Gustave Émile Haug

The following article is from The Great Soviet Encyclopedia (1979). It might be outdated or ideologically biased.

Haug, Gustave Émile


Born June 19, 1861, in Drusenheim, Bas-Rhin; died Aug. 29, 1927, in Niederbronn, Bas-Rhin. French geologist. Member of the French Academy of Sciences (1917) and professor at the University of Paris (from 1904).

Haug’s principal works were devoted to tectonics, stratigraphy, paleontology, and regional geology (the Alps and Provence). Haug adhered to the theories of earth contraction (compression) and isostasy, and his major contribution is in the theory of geosynclines. Haug supported the concept that geologic processes develop cyclically by sequential repetition from one geologic cycle to another. In examining the developmental history of geosynclines and platforms (continental areas), he attempted to prove that regressions in geosynclines corresponded in time to marine transgressions on continental areas and vice versa (Haug’s law). His textbook is well known and has helped raise the level of the teaching of geology in many countries. Haug was a corresponding member of the St. Petersburg Academy of Sciences (1909).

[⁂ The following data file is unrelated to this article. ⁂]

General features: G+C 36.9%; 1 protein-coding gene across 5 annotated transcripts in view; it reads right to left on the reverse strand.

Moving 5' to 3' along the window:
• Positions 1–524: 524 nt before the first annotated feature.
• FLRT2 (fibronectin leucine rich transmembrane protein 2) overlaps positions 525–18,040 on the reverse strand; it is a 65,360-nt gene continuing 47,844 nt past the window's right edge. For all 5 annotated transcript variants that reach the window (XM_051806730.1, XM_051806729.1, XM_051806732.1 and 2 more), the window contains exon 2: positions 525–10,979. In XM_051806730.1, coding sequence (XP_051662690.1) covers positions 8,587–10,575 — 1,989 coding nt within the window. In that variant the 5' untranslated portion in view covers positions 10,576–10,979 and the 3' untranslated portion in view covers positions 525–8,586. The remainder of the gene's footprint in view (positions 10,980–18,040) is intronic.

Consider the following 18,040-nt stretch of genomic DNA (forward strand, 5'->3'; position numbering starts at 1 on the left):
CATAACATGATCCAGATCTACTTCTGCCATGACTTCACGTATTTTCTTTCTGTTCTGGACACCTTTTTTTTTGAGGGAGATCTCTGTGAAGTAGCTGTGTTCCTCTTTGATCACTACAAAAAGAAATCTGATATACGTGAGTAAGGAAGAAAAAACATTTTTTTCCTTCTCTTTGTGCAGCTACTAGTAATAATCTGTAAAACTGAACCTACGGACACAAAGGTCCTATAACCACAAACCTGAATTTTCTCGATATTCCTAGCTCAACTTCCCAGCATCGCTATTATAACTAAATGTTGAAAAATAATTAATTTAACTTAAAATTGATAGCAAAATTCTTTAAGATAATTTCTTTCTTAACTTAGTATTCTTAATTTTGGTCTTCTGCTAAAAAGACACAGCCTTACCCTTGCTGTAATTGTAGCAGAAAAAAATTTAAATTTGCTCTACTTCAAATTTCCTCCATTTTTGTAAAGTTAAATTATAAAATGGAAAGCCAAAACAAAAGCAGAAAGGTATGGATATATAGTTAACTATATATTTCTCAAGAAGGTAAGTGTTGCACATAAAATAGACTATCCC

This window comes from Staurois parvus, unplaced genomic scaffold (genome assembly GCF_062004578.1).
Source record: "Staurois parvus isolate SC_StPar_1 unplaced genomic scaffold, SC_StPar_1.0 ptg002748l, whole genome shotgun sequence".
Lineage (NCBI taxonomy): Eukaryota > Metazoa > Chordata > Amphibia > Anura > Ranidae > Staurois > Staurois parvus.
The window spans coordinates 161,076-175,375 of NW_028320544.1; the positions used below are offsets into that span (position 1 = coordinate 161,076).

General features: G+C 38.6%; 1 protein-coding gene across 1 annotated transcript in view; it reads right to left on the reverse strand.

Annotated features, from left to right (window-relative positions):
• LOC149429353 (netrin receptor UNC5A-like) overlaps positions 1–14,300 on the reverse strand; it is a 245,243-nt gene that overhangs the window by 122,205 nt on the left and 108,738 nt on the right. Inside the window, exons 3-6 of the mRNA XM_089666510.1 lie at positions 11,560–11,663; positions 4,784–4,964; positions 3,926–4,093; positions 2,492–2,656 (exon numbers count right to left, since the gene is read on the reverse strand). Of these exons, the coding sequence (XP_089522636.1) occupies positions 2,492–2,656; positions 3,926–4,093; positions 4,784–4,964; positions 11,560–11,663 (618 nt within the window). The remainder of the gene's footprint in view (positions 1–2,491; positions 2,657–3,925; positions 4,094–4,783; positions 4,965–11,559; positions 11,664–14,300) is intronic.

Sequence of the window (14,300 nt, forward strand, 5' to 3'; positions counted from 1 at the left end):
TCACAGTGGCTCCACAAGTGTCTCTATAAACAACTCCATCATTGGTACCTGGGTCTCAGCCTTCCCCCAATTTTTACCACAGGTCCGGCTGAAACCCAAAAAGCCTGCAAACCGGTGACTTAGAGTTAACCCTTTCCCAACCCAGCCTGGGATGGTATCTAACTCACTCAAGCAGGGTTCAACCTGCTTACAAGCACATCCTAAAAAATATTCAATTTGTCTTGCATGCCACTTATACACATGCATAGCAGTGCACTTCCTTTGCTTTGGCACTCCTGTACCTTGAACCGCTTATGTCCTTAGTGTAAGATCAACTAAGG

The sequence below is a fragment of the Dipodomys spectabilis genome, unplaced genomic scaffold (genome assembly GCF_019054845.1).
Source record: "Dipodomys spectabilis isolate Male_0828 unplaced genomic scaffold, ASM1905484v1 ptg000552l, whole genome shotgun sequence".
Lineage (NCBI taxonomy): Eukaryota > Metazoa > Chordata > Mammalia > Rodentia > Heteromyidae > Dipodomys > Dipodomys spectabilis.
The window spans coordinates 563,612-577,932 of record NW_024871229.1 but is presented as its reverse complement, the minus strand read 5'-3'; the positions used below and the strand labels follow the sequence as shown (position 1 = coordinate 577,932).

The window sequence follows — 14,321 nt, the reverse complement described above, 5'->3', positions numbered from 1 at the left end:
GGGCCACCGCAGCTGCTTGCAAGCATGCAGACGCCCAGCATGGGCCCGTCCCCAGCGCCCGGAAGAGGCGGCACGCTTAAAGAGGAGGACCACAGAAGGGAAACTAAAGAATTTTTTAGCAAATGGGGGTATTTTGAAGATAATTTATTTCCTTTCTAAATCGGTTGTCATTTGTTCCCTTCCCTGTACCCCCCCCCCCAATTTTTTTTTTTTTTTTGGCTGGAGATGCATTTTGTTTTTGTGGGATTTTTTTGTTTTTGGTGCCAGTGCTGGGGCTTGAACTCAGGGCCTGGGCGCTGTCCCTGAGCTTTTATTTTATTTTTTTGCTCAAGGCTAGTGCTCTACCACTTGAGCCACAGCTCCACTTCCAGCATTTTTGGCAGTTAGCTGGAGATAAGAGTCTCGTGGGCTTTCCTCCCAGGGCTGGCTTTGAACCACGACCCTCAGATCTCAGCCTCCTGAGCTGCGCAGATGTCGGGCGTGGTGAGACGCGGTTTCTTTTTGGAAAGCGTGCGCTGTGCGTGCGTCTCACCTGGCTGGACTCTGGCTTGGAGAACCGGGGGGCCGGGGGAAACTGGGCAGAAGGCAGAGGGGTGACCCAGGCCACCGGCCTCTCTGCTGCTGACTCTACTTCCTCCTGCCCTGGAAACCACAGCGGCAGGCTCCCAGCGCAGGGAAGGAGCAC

Traité de géologie, [vols.] 1–2. Paris, 1907–11.
“Les Géosynclinaux et les aires continentales.” Bulletin de la société géologique de France: 3 série, 1900, vol. 28, pp. 617–711.
In Russian translation:
Geologiia, 7th ed., vol. 1. Moscow-Leningrad, 1938.


[Pavlov, A. P.] “Emil’ Og” (obituary). Izv. AN SSSR: Otdelenie fiz.-mat. nauk, 1929, no. 1, pp. 1–6.
The Great Soviet Encyclopedia, 3rd Edition (1970-1979). © 2010 The Gale Group, Inc. All rights reserved.